As amended, their complaint asserted three claims:

  • That the state compelled speech from the plaintiffs in violation of the First Amendment to the United States Constitution.
  • That the state trespassed in violation of state law.
  • That the state committed an unlawful taking of the plaintiffs’ property in violation of the Fifth Amendment.

Explanation of Summary Judgment

“Summary judgment under Rule 56 of the Federal Rules of Civil Procedure is proper ‘if the movant shows that there is no genuine dispute as to any material fact and the movant is entitled to judgment as a matter of law.’ Fed.R.Civ.P. 56(a). The moving party bears the burden of establishing that no genuine issues of material fact exist. All facts and all inferences to be drawn therefrom must be viewed in the light most favorable to the non-moving party. The Court’s function at the point of summary judgment is limited to determining whether sufficient evidence has been presented to make the issue of fact a proper question for the factfinder. The Court does not weigh the evidence or determine the truth of the matter. Nor does the Court search the record ‘to establish that it is bereft of a genuine issue of material fact.’ Street v. J.C. Bradford & Co., 886 F.2d 1472, 1479- 80 (6th Cir. 1989). Thus, ‘the inquiry performed is the threshold inquiry of determining whether there is a need for a trial-whether, in other words, there are any genuine factual issues that properly can be resolved only by a finder of fact because they may reasonably be resolved in favor of either party.’ ” Anderson, 477 U.S. at 250.

The standards upon which a court evaluates motions for summary judgment do not change when, as here, both parties seek to resolve the case through the vehicle of cross-motions for summary judgment. “The fact that both parties have moved for summary judgment does not mean that the court must grant judgment as a matter of law for one side or the other; summary judgment in favor of either party is not proper if disputes remain as to material facts. Taft Broad. Co. v. United States, 929 F.2d 240, 248 (6th Cir. 1999) (citations omitted). Instead, “. . . the court must evaluate each party’s motion on its own merits, taking care in each instance to draw all reasonable inferences against the party whose motion is under consideration.” Id. For more details, see our article on Does v. Rausch in the August/September Digest.

What is Trespass?

The plaintiffs brought two claims alleging the signs intrude on their property rights.  It is undisputed that two of the plaintiffs did not own the property where each resided at the times the signs were placed. The defendants argue that as a result, neither of them had “standing to assert any claim that turns on a real property interest.” The defendants contended that a third party who is not a property owner cannot maintain a trespass action, and the Court agreed.   , 214 Ga. 149, 151, 103 S.E.2d 557 (1958) (“To maintain an action for trespass or injury to realty, it is essential that the plaintiff show either that he was the true owner or was in possession at the time of the trespass.”) The plaintiffs accused the defendants of “an inaccurate recitation of the law as addressed” and cited contrary ‘authority.’ That authority consisted of three cases.  The court stated, “None remotely supported their argument.” Order at 9.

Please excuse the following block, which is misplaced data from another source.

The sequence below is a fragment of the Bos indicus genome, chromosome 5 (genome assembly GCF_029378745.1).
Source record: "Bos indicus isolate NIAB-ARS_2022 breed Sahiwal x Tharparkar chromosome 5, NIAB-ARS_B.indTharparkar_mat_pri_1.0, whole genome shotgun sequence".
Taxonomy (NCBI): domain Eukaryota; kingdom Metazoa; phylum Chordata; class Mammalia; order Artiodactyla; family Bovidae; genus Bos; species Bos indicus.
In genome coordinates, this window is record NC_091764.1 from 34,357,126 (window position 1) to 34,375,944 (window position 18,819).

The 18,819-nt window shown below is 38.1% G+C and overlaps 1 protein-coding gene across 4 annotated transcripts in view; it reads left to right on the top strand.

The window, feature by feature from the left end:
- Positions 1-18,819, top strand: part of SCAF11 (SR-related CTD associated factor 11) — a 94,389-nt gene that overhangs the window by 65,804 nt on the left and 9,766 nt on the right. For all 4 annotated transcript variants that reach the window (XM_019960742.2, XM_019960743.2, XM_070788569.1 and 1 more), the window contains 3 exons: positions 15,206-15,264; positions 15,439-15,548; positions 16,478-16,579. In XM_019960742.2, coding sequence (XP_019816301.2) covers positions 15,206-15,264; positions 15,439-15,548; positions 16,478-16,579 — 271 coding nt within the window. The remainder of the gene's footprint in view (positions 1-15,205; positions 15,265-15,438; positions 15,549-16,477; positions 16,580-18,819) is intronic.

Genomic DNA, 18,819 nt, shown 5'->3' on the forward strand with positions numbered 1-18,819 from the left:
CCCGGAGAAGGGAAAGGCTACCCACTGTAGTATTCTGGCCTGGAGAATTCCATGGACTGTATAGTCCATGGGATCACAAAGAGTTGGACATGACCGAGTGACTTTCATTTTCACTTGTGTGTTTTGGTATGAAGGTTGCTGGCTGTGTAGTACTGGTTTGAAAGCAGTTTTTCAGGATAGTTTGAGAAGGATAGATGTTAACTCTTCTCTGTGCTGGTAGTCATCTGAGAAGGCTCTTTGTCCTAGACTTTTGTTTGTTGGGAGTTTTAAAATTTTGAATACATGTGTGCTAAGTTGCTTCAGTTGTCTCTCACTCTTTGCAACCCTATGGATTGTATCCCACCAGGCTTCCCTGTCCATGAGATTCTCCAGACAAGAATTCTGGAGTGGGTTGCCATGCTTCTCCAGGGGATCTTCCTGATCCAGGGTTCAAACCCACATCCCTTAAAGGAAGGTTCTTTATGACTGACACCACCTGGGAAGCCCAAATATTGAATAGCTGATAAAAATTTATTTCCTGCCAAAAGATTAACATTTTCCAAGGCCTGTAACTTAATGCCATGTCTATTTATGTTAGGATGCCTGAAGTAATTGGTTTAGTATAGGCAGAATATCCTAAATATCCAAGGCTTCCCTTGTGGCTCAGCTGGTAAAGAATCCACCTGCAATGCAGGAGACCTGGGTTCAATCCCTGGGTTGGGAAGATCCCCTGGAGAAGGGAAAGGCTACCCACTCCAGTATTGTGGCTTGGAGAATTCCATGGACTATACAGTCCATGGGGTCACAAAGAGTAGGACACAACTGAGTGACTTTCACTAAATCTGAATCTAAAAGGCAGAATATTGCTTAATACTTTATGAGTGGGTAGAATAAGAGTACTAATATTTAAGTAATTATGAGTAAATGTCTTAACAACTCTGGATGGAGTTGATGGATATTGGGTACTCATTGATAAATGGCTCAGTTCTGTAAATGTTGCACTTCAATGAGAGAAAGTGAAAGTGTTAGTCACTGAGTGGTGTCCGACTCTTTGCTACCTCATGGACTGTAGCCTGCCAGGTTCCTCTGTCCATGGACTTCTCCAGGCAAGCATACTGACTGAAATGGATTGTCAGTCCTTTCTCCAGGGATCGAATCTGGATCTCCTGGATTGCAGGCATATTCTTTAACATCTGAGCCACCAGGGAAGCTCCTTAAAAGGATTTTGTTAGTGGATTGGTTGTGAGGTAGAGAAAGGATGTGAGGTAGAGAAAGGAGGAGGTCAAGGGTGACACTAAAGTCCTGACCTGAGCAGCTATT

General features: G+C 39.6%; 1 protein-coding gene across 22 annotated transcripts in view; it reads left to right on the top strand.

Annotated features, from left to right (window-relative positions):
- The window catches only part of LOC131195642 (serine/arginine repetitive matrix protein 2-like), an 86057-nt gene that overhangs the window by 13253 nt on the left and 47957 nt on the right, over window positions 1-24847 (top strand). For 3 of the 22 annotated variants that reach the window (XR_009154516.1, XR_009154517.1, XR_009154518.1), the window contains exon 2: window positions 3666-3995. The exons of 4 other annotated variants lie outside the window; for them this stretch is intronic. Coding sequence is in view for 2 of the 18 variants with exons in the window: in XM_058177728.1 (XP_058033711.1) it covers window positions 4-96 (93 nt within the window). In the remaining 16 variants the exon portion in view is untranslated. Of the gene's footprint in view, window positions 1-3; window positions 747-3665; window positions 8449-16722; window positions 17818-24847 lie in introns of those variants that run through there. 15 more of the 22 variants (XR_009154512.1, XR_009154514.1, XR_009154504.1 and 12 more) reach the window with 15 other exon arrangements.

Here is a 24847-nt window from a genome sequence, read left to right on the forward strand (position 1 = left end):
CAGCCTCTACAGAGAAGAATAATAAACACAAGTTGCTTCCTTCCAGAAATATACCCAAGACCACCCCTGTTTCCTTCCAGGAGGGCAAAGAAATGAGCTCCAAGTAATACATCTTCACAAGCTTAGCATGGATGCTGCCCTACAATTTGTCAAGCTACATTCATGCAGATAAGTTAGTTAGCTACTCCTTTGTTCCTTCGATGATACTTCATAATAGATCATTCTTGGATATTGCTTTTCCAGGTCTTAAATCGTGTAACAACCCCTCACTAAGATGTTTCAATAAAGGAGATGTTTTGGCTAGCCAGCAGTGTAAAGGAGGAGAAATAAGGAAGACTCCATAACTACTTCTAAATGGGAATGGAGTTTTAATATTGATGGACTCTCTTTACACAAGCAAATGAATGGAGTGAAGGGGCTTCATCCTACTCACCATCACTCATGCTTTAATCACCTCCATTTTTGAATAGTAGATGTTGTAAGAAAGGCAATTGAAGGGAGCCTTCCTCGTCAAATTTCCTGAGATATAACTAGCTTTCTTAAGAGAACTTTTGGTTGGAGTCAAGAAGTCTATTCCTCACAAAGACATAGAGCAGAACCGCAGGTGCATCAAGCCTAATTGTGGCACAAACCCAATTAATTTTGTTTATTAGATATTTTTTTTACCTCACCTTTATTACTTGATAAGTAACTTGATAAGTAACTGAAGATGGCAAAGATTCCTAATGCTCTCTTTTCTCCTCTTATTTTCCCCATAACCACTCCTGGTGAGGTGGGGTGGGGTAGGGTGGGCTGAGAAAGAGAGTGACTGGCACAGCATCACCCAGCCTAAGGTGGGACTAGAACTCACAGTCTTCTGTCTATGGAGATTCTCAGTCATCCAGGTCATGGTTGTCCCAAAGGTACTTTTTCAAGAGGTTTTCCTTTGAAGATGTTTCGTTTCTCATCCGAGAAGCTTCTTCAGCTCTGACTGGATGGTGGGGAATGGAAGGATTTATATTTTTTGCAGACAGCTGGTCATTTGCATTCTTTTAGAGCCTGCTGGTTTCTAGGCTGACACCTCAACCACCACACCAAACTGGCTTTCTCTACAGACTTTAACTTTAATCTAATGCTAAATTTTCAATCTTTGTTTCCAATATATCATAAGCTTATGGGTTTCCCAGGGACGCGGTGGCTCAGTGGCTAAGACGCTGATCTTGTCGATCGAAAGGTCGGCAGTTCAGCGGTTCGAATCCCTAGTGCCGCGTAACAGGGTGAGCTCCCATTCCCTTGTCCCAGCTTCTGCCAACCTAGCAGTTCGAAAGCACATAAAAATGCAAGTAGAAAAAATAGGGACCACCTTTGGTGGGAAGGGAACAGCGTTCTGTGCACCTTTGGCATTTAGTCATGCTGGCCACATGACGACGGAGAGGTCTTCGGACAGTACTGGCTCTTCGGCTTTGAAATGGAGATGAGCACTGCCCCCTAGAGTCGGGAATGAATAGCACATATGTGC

Quoting from the Order the court stated, “Under Georgia law, “[t]respass is a wrongful interference with the right to the exclusive use and benefit of a property right.” Bishop Eddie Long Ministries, Inc. v. Dillard, 272 Ga. App. 894, 901, 613 S.E.2d 673, 682 (2005) (citing OCGA § 51-9-1). The plaintiffs argue, perplexingly, that “[t]he facts underlying Petitioners’ trespass claims are wholly undisputed by either party[.]” Doc. 50-1 at 29. Among those purportedly undisputed facts, they say, is that “Respondents were entering private property which was closed to the public[.]” Id. at 30.  But that critical issue is, in fact, hotly disputed: The defendants claim they placed the signs in the rights-of-way.  Doc. 51-1 ¶ 4. But as critical as that issue is, the parties have all been unable to find evidence establishing the location and extent of the rights-of-way, if any, on the plaintiffs’ properties.  Nor have they been able to find legal authority that resolves the relative rights of the general public, the abutting landowner, and the sheriff’s office in the rights-of-way. Order at 11-12.

The court stated, “There is no clearly established law that every temporary physical invasion of property constitutes a taking. Further, if even the parties’ counsel have not yet found law establishing the location of the rights-of-way and the relative rights of the parties in the rights-of-way, certainly a reasonable officer would not have known the placement of the signs interfered with the plaintiffs’ property interests. And again, the officers have adduced undisputed evidence that they at least attempted to place the signs in what they believed was the right-of-way. They are entitled to qualified immunity on the takings claim.” Order at 18-19.

Compelled Speech0